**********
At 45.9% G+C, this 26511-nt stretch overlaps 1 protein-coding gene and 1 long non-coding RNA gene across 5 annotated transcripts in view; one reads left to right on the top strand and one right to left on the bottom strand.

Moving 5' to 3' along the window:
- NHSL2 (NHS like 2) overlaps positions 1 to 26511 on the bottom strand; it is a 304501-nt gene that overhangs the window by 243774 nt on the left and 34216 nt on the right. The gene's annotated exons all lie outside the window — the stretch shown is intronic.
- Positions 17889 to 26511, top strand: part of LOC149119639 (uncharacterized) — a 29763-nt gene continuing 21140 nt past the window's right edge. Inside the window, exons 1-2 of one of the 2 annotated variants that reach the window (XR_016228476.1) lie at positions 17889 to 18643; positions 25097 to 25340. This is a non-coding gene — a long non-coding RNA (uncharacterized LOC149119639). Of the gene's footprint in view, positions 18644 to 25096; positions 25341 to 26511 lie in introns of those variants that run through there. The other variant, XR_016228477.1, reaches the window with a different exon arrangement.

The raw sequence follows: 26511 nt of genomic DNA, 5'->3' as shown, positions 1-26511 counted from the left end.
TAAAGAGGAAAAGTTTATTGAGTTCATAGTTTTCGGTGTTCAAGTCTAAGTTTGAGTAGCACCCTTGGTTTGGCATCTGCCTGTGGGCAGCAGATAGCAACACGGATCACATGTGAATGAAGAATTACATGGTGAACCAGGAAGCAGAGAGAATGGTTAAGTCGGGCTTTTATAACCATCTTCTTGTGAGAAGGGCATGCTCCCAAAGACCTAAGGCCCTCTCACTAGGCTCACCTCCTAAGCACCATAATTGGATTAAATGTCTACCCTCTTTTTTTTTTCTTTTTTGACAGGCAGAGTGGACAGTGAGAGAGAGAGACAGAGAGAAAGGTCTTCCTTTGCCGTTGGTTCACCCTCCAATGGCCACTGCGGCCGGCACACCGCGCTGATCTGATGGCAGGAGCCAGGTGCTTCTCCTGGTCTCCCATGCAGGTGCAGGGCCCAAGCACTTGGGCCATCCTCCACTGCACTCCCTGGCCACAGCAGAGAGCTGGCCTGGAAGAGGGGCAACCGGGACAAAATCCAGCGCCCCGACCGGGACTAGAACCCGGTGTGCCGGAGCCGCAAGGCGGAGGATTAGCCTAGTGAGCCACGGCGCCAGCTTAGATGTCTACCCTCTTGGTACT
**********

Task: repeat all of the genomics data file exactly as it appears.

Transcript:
At 45.9% G+C, this 26511-nt stretch overlaps 1 protein-coding gene and 1 long non-coding RNA gene across 5 annotated transcripts in view; one reads left to right on the top strand and one right to left on the bottom strand.

Moving 5' to 3' along the window:
- NHSL2 (NHS like 2) overlaps positions 1 to 26511 on the bottom strand; it is a 304501-nt gene that overhangs the window by 243774 nt on the left and 34216 nt on the right. The gene's annotated exons all lie outside the window — the stretch shown is intronic.
- Positions 17889 to 26511, top strand: part of LOC149119639 (uncharacterized) — a 29763-nt gene continuing 21140 nt past the window's right edge. Inside the window, exons 1-2 of one of the 2 annotated variants that reach the window (XR_016228476.1) lie at positions 17889 to 18643; positions 25097 to 25340. This is a non-coding gene — a long non-coding RNA (uncharacterized LOC149119639). Of the gene's footprint in view, positions 18644 to 25096; positions 25341 to 26511 lie in introns of those variants that run through there. The other variant, XR_016228477.1, reaches the window with a different exon arrangement.

The raw sequence follows: 26511 nt of genomic DNA, 5'->3' as shown, positions 1-26511 counted from the left end.
TAAAGAGGAAAAGTTTATTGAGTTCATAGTTTTCGGTGTTCAAGTCTAAGTTTGAGTAGCACCCTTGGTTTGGCATCTGCCTGTGGGCAGCAGATAGCAACACGGATCACATGTGAATGAAGAATTACATGGTGAACCAGGAAGCAGAGAGAATGGTTAAGTCGGGCTTTTATAACCATCTTCTTGTGAGAAGGGCATGCTCCCAAAGACCTAAGGCCCTCTCACTAGGCTCACCTCCTAAGCACCATAATTGGATTAAATGTCTACCCTCTTTTTTTTTTCTTTTTTGACAGGCAGAGTGGACAGTGAGAGAGAGAGACAGAGAGAAAGGTCTTCCTTTGCCGTTGGTTCACCCTCCAATGGCCACTGCGGCCGGCACACCGCGCTGATCTGATGGCAGGAGCCAGGTGCTTCTCCTGGTCTCCCATGCAGGTGCAGGGCCCAAGCACTTGGGCCATCCTCCACTGCACTCCCTGGCCACAGCAGAGAGCTGGCCTGGAAGAGGGGCAACCGGGACAAAATCCAGCGCCCCGACCGGGACTAGAACCCGGTGTGCCGGAGCCGCAAGGCGGAGGATTAGCCTAGTGAGCCACGGCGCCAGCTTAGATGTCTACCCTCTTGGTACT